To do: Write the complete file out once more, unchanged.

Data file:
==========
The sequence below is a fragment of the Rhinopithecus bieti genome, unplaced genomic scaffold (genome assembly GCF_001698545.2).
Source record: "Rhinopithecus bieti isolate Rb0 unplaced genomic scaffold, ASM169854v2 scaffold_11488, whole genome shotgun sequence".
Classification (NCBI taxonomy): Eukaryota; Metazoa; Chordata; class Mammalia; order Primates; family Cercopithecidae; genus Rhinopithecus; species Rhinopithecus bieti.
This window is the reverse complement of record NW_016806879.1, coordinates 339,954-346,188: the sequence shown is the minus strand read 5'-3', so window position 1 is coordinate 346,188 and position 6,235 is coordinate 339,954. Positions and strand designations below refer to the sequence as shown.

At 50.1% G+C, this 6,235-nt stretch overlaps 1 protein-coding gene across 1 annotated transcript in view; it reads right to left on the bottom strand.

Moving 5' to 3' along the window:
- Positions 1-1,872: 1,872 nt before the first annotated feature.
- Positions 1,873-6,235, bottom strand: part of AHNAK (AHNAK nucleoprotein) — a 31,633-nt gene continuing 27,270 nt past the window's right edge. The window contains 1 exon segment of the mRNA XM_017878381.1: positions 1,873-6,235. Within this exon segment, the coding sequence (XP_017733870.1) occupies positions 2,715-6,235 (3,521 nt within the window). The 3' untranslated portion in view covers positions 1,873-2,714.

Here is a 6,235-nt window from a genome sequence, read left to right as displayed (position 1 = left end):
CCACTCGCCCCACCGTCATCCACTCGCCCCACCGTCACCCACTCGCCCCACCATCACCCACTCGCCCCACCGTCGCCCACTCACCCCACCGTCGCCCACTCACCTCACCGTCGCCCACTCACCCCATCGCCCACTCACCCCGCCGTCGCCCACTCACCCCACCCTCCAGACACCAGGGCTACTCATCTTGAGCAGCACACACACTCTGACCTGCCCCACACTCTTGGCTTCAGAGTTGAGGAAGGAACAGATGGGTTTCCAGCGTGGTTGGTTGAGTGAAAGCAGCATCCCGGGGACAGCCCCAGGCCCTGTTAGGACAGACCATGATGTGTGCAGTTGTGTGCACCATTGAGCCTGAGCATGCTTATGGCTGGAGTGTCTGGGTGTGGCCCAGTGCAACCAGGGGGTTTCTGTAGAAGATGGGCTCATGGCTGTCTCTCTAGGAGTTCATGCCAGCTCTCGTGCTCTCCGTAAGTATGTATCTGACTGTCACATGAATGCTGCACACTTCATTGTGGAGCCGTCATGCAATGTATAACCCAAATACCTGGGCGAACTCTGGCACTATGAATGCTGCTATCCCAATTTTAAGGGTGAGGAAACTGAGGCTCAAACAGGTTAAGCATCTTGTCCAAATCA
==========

The sequence below is a fragment of the Rhinopithecus bieti genome, unplaced genomic scaffold (genome assembly GCF_001698545.2).
Source record: "Rhinopithecus bieti isolate Rb0 unplaced genomic scaffold, ASM169854v2 scaffold_11488, whole genome shotgun sequence".
Classification (NCBI taxonomy): Eukaryota; Metazoa; Chordata; class Mammalia; order Primates; family Cercopithecidae; genus Rhinopithecus; species Rhinopithecus bieti.
This window is the reverse complement of record NW_016806879.1, coordinates 339,954-346,188: the sequence shown is the minus strand read 5'-3', so window position 1 is coordinate 346,188 and position 6,235 is coordinate 339,954. Positions and strand designations below refer to the sequence as shown.

At 50.1% G+C, this 6,235-nt stretch overlaps 1 protein-coding gene across 1 annotated transcript in view; it reads right to left on the bottom strand.

Moving 5' to 3' along the window:
- Positions 1-1,872: 1,872 nt before the first annotated feature.
- Positions 1,873-6,235, bottom strand: part of AHNAK (AHNAK nucleoprotein) — a 31,633-nt gene continuing 27,270 nt past the window's right edge. The window contains 1 exon segment of the mRNA XM_017878381.1: positions 1,873-6,235. Within this exon segment, the coding sequence (XP_017733870.1) occupies positions 2,715-6,235 (3,521 nt within the window). The 3' untranslated portion in view covers positions 1,873-2,714.

Here is a 6,235-nt window from a genome sequence, read left to right as displayed (position 1 = left end):
CCACTCGCCCCACCGTCATCCACTCGCCCCACCGTCACCCACTCGCCCCACCATCACCCACTCGCCCCACCGTCGCCCACTCACCCCACCGTCGCCCACTCACCTCACCGTCGCCCACTCACCCCATCGCCCACTCACCCCGCCGTCGCCCACTCACCCCACCCTCCAGACACCAGGGCTACTCATCTTGAGCAGCACACACACTCTGACCTGCCCCACACTCTTGGCTTCAGAGTTGAGGAAGGAACAGATGGGTTTCCAGCGTGGTTGGTTGAGTGAAAGCAGCATCCCGGGGACAGCCCCAGGCCCTGTTAGGACAGACCATGATGTGTGCAGTTGTGTGCACCATTGAGCCTGAGCATGCTTATGGCTGGAGTGTCTGGGTGTGGCCCAGTGCAACCAGGGGGTTTCTGTAGAAGATGGGCTCATGGCTGTCTCTCTAGGAGTTCATGCCAGCTCTCGTGCTCTCCGTAAGTATGTATCTGACTGTCACATGAATGCTGCACACTTCATTGTGGAGCCGTCATGCAATGTATAACCCAAATACCTGGGCGAACTCTGGCACTATGAATGCTGCTATCCCAATTTTAAGGGTGAGGAAACTGAGGCTCAAACAGGTTAAGCATCTTGTCCAAATCA